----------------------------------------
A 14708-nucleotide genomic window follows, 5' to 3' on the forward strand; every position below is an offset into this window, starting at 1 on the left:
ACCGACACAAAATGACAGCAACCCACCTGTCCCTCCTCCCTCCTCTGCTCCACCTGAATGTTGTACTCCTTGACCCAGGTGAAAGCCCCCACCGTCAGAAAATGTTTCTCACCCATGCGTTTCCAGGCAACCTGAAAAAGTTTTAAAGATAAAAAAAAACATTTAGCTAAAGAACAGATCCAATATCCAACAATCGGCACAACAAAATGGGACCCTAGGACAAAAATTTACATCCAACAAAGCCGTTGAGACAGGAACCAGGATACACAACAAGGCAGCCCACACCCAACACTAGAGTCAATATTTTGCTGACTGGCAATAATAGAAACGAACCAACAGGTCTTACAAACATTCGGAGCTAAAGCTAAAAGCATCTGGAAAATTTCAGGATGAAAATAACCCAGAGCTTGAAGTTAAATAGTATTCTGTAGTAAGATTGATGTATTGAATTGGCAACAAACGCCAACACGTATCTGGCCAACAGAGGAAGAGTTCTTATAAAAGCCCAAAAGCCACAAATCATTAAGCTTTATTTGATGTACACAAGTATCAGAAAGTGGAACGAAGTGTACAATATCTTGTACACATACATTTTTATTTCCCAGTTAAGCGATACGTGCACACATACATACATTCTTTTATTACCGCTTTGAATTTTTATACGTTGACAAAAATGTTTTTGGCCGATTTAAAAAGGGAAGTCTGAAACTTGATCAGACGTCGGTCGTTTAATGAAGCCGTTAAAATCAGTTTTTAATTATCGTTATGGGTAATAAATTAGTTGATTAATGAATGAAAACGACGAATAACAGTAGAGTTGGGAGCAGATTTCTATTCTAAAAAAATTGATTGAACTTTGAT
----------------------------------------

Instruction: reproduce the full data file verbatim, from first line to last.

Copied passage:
A 14708-nucleotide genomic window follows, 5' to 3' on the forward strand; every position below is an offset into this window, starting at 1 on the left:
ACCGACACAAAATGACAGCAACCCACCTGTCCCTCCTCCCTCCTCTGCTCCACCTGAATGTTGTACTCCTTGACCCAGGTGAAAGCCCCCACCGTCAGAAAATGTTTCTCACCCATGCGTTTCCAGGCAACCTGAAAAAGTTTTAAAGATAAAAAAAAACATTTAGCTAAAGAACAGATCCAATATCCAACAATCGGCACAACAAAATGGGACCCTAGGACAAAAATTTACATCCAACAAAGCCGTTGAGACAGGAACCAGGATACACAACAAGGCAGCCCACACCCAACACTAGAGTCAATATTTTGCTGACTGGCAATAATAGAAACGAACCAACAGGTCTTACAAACATTCGGAGCTAAAGCTAAAAGCATCTGGAAAATTTCAGGATGAAAATAACCCAGAGCTTGAAGTTAAATAGTATTCTGTAGTAAGATTGATGTATTGAATTGGCAACAAACGCCAACACGTATCTGGCCAACAGAGGAAGAGTTCTTATAAAAGCCCAAAAGCCACAAATCATTAAGCTTTATTTGATGTACACAAGTATCAGAAAGTGGAACGAAGTGTACAATATCTTGTACACATACATTTTTATTTCCCAGTTAAGCGATACGTGCACACATACATACATTCTTTTATTACCGCTTTGAATTTTTATACGTTGACAAAAATGTTTTTGGCCGATTTAAAAAGGGAAGTCTGAAACTTGATCAGACGTCGGTCGTTTAATGAAGCCGTTAAAATCAGTTTTTAATTATCGTTATGGGTAATAAATTAGTTGATTAATGAATGAAAACGACGAATAACAGTAGAGTTGGGAGCAGATTTCTATTCTAAAAAAATTGATTGAACTTTGAT